How to create cities for and with their end-users?

Cities must listen to their end-users,” Sophie Rosso says. “Only by doing that, you can create the right balance within neighbourhoods and build progressive cities which work for their inhabitants.

“We believe in creating an adaptable service provision in line with the evolution of citizens’ lifestyles, both meeting their expectations and reflecting the characteristics of their neighbourhood, says Sophie Rosso. “The real challenge for developers is to offer sustainable buildings which facilitate that.”

According to Sophie Rosso, QUARTUS has been rethinking ways to create city neighbourhoods by getting their future users involved at the design stage.

“Lots of developers consult users when they’re about to do the fit-out,” Sophie Rosso says, “At QUARTUS, we think that collaboration should start much sooner – before properties and neighbourhoods have even been built.”

Sophie Rosso notes that real estate developers have traditionally constructed cities without thinking about the needs of future inhabitants. “We believe that it’s time for a new mindset,” she explains.

Technology in urban planning

To this end, QUARTUS has been working with start-up companies such as Madeinvote, which is described as the first crowdsourcing platform promoting citizen engagement. The brainchild of Guillaume David, Madeinvote can be employed for projects such as neighbourhood development and even the co-construction of cities.

The platform gathers opinions through digital studies they launch via social media outlets including Facebook, distinguishing between a district’s residents, those who work there, and those who are just passing through, Sophie Rosso explains. By canvassing opinions about requests for services or opportunities, feedback can better help the developer plan each neighbourhood in a very tailored way.

This digital tool allows us to understand the different uses and different needs in the same district, depending whether people are residents or workers or just cross the district ring their journey”, Sophie Rosso notes. “This is a way of getting really specific feedback in an easy way.”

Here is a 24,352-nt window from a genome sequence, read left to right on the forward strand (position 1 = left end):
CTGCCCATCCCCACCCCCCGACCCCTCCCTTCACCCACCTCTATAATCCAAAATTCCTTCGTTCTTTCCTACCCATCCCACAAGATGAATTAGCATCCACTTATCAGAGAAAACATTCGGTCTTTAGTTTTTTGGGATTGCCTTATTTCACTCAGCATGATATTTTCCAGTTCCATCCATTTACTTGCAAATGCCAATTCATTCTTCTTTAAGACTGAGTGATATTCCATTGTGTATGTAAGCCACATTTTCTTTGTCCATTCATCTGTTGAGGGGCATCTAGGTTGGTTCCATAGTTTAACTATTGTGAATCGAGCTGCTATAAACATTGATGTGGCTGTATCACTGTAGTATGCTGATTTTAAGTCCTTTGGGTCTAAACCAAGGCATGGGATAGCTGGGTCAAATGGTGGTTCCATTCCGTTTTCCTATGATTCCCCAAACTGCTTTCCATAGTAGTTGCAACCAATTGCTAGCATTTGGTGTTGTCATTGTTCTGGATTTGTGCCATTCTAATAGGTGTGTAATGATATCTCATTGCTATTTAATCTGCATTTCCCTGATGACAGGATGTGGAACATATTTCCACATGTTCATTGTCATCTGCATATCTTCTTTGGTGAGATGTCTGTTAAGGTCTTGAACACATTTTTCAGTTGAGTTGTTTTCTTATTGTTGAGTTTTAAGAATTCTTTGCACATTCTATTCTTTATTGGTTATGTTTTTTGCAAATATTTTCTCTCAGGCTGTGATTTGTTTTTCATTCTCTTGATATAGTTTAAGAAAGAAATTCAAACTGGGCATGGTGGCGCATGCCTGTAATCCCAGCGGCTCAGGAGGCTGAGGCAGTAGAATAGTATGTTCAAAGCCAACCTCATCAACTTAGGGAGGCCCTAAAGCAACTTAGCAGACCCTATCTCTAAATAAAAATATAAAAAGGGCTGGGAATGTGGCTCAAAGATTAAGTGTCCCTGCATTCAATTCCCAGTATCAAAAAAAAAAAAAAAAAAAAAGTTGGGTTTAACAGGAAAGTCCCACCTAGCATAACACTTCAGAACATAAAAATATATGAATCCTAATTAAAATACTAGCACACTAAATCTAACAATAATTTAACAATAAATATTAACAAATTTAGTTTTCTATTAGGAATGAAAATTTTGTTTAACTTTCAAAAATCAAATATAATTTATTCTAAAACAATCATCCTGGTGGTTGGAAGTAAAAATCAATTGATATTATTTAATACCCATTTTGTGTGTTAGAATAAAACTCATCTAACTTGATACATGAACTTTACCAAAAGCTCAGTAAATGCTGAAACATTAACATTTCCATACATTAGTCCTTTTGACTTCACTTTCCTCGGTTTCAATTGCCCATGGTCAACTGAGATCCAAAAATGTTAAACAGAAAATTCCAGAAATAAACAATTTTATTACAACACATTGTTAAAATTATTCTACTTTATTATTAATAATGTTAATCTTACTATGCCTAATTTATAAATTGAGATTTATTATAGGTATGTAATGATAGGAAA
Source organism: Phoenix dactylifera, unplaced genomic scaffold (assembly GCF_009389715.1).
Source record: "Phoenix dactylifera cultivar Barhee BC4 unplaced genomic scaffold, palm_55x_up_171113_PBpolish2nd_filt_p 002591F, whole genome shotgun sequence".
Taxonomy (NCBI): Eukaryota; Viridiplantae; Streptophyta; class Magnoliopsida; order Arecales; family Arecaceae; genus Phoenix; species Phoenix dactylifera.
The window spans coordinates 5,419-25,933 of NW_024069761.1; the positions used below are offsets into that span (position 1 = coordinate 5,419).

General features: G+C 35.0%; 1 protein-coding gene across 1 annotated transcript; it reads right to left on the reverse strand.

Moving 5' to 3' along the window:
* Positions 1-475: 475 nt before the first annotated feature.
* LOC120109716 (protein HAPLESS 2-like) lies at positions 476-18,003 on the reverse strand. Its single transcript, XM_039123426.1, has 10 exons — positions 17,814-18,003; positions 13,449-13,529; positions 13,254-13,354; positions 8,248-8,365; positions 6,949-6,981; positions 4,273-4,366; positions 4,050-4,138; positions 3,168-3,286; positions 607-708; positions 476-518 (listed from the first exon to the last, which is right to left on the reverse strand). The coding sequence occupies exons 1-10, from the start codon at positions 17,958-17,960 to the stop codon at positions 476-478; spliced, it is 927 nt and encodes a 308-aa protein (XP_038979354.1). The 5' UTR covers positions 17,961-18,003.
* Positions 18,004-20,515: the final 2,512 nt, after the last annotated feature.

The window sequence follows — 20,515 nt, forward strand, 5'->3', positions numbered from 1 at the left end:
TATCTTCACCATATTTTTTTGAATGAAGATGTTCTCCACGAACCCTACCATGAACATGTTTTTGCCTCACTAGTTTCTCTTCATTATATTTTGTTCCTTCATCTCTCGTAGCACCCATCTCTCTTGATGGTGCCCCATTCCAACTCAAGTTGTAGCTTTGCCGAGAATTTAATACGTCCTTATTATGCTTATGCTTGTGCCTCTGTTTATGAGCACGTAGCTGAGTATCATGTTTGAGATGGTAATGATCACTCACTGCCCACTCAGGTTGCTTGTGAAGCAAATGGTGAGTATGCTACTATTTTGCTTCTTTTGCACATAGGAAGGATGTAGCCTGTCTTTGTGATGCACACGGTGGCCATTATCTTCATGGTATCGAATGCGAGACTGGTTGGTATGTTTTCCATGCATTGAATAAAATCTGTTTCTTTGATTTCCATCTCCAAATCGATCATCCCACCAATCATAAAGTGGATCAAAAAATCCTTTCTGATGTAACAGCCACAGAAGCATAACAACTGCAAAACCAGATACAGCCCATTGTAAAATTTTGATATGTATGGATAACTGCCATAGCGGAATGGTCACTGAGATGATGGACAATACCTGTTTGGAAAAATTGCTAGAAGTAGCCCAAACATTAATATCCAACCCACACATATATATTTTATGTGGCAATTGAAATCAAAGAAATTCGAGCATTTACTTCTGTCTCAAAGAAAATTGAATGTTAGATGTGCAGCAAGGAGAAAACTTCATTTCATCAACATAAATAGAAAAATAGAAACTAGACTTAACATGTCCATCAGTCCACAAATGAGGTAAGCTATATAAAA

QUARTUS has already applied the technology at 10 projects across France and is in the process of rolling it out across another half a dozen schemes. “It’s interesting, because the information that emerges is not always what you expect,” Sophie Rosso says. “For our Nantes scheme, we expected residents to say that they needed bakeries or supermarkets, but instead, they wanted wood craft shops, and the opportunity to launch their own businesses, with available shop space. So that had a big effect on how the project evolved.”

Elsewhere, it is proving a means to mobilise opinion in the public realm, as well, she says. “In Reims, our findings were used during a public meeting to back up planning proposals. So, the potential for this technology is huge, at even earlier planning stages. This method also allows people who don’t like to speak in public or who don’t have time for meetings to answer easily. This explains that the average of numbers of answers are around 1,000 for each study. Thanks to this kind of technology, we think the cities of the future will be able to canvass local opinions about potential urban developments in a much more effective way.”

Sophie Rosso admits that these kinds of consultative projects – dubbed co-building schemes – take more time and more expense to implement. “Gathering information adds costs,” she notes. “But the public sector needs to be in touch with public opinion, and is more and more interested in working with private enterprise to do this.” And while technology plays a key role in this, Sophie Rosso says that a big part of the scheme has been physical meetings which are coordinated in neighbourhoods during the evenings, to leverage collective feedback and a sense of community.

Meeting user expectations

Elsewhere, QUARTUS has been exploring the needs of inhabitants in urban districts with the recent launch of FaciliCiti, a data-driven solution which aims to simplify the lives of city residents. The platform combines a strong digital dimension with a physical network at a neighbourhood level, to improve the provision of services, whilst boosting human connections. Implemented post-construction, FaciliCiti’s facilitators welcome individuals to a neighbourhood and promote a wide range of local services centred around living and housing needs, with communication streamlined via an app.

More widely Quartus is aiming at including more widely local economic actors to settle them in the operations. “For example, we’ve been working with another brilliant start-up – Meet My Mama – which provides home-cooked food to neighbourhoods, while addressing immigration and employment issues,” Sophie Rosso adds. This FoodTech firm works mainly with refugees, retraining them as chefs and encouraging them to prepare dishes from around the world in a true “culinary journey”. The newly trained chefs operate as service providers within a given neighbourhood, providing food for households, or catering for corporate events.

“The most important thing we have learnt on this journey, is that while technology is facilitating great change, the key revelation has been putting human experiences and needs back at the heart of urban development,” Sophie Rosso concludes.

About Author

Isobel Lee is a real estate reporter and editor, with regular contributions to PropertyEU, the Wall Street Journal and MIPIM's official publications. Based in Rome, Italy, she is also a food and travel writer.

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